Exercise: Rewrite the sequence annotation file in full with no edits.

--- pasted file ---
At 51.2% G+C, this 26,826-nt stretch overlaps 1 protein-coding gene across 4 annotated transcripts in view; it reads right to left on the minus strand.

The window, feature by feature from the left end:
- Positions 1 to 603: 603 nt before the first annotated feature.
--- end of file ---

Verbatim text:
At 51.2% G+C, this 26,826-nt stretch overlaps 1 protein-coding gene across 4 annotated transcripts in view; it reads right to left on the minus strand.

The window, feature by feature from the left end:
- Positions 1 to 603: 603 nt before the first annotated feature.